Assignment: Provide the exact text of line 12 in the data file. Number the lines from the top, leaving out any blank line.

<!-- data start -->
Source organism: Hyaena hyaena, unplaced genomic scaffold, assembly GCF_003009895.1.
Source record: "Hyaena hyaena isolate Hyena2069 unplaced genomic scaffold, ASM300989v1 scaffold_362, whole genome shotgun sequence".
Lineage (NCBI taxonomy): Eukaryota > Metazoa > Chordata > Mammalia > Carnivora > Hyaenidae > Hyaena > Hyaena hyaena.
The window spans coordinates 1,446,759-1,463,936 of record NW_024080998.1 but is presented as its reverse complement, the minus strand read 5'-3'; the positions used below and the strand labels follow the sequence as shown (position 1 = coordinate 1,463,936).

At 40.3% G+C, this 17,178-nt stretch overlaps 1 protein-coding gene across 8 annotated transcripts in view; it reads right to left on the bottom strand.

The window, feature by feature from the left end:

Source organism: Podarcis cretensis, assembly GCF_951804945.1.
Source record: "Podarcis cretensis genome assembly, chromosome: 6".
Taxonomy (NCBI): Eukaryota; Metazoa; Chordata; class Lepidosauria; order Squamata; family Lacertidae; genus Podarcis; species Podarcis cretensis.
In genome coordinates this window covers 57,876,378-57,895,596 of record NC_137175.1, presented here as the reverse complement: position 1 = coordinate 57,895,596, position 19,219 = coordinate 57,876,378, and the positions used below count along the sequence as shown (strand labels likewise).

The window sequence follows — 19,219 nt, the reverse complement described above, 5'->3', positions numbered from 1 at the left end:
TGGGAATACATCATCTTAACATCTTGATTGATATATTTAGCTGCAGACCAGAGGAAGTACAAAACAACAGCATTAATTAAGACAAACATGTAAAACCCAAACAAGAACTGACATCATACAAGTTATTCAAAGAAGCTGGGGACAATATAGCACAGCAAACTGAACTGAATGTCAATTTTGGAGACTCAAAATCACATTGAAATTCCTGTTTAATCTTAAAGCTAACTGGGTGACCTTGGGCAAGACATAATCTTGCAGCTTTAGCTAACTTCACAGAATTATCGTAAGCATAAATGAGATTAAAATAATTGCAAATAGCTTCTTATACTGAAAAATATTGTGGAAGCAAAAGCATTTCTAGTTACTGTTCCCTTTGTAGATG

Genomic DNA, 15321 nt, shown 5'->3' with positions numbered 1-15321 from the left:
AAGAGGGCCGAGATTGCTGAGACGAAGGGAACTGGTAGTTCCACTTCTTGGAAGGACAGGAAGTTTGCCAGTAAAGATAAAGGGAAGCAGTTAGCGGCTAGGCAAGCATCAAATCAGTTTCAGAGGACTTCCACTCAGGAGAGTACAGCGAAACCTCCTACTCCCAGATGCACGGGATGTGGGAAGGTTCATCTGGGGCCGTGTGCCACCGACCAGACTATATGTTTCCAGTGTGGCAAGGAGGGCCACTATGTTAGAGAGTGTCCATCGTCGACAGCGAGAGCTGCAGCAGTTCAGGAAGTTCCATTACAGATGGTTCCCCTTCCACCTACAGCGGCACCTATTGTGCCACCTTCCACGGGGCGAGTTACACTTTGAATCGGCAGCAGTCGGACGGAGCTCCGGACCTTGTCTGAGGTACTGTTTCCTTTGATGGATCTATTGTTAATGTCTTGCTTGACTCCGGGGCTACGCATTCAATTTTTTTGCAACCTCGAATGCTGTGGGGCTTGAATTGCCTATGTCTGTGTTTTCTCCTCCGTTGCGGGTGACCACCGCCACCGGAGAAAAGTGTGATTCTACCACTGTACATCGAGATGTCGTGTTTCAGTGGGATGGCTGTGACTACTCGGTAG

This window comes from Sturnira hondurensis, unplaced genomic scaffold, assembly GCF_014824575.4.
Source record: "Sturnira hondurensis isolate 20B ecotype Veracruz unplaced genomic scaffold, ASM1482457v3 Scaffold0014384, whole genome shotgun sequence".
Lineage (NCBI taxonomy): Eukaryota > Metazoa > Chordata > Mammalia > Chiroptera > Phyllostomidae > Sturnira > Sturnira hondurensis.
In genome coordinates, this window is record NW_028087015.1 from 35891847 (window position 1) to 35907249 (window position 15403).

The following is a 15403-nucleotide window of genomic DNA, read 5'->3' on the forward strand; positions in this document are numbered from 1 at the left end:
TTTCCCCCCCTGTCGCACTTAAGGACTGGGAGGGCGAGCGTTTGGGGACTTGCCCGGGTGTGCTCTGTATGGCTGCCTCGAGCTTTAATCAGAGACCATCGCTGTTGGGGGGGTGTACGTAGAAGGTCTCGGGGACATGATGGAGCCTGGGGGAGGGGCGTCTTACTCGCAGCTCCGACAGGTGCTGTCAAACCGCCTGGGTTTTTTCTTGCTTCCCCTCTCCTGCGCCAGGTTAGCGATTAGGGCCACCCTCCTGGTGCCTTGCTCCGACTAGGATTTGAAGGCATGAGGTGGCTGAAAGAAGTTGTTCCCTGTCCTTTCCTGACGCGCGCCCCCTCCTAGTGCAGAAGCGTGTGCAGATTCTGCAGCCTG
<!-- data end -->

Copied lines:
TGGGAATACATCATCTTAACATCTTGATTGATATATTTAGCTGCAGACCAGAGGAAGTACAAAACAACAGCATTAATTAAGACAAACATGTAAAACCCAAACAAGAACTGACATCATACAAGTTATTCAAAGAAGCTGGGGACAATATAGCACAGCAAACTGAACTGAATGTCAATTTTGGAGACTCAAAATCACATTGAAATTCCTGTTTAATCTTAAAGCTAACTGGGTGACCTTGGGCAAGACATAATCTTGCAGCTTTAGCTAACTTCACAGAATTATCGTAAGCATAAATGAGATTAAAATAATTGCAAATAGCTTCTTATACTGAAAAATATTGTGGAAGCAAAAGCATTTCTAGTTACTGTTCCCTTTGTAGATG